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Pesticides: How Research Has Succeeded and Failed to Translate Science into Policy: Endocrinological Effects on Wildlife
Environmental Health Perspectives
Vol. 103, Supplement 6 (Sep., 1995), pp. 81-85
Published by: The National Institute of Environmental Health Sciences
Stable URL: http://www.jstor.org/stable/3432353
Page Count: 5
You can always find the topics here!Topics: Chemicals, Pesticides, Wildlife policy, Wildlife damage management, Toxicity, Humans, Disease risk, Dioxins, Endocrinology, Polychlorinated biphenyls
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Toxicological research became institutionalized in the United States in response to society's concern about cancer and acute mortality. Driven by risk assessment, research focused on the need for data development and the standardization of testing for regulatory and management purposes in a reactive mode. Although the research community has provided evidence for over 40 years that a number of pesticides and industrial chemicals have disruptive effects on the endocrine system, little attention was given to the evidence when determining the health hazards of synthetic chemicals because of the fixation on cancer. However, recent findings concerning the effects of a number of widespread chemicals on the reproductive success and fertility of wildlife and humans has led to the call for a proactive approach using investigative research (forensic science). Suggestions are presented to modernize the research agenda of public health institutions to meet society's needs to address the problems of exposure to endocrine, nervous, and immune system disruptors.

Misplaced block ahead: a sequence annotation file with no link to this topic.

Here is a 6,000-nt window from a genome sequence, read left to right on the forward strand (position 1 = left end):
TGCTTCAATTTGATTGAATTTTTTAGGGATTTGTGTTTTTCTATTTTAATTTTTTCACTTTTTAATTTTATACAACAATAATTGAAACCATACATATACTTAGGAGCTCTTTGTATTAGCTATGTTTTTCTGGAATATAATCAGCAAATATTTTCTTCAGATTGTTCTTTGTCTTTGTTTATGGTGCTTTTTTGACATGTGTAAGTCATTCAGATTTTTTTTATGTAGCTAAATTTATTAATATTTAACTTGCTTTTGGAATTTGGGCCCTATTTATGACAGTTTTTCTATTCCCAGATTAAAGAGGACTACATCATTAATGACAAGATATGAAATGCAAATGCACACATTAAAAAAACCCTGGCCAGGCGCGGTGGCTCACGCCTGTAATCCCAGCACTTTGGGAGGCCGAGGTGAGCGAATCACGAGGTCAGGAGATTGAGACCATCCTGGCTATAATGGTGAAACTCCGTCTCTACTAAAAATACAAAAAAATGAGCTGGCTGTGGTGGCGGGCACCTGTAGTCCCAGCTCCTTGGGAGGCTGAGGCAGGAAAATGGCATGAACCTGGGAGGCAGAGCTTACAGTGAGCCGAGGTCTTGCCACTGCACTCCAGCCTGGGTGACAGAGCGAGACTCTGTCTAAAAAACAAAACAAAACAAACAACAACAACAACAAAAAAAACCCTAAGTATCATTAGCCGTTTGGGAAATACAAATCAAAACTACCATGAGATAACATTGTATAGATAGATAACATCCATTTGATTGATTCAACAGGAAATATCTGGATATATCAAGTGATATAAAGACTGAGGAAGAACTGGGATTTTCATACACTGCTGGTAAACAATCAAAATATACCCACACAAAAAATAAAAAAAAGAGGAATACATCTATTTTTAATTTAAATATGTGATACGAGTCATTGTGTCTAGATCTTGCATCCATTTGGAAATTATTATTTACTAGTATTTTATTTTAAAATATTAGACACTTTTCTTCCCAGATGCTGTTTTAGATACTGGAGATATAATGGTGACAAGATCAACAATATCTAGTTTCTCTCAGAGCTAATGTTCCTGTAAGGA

Environmental Health Perspectives © 1995 The National Institute of Environmental Health Sciences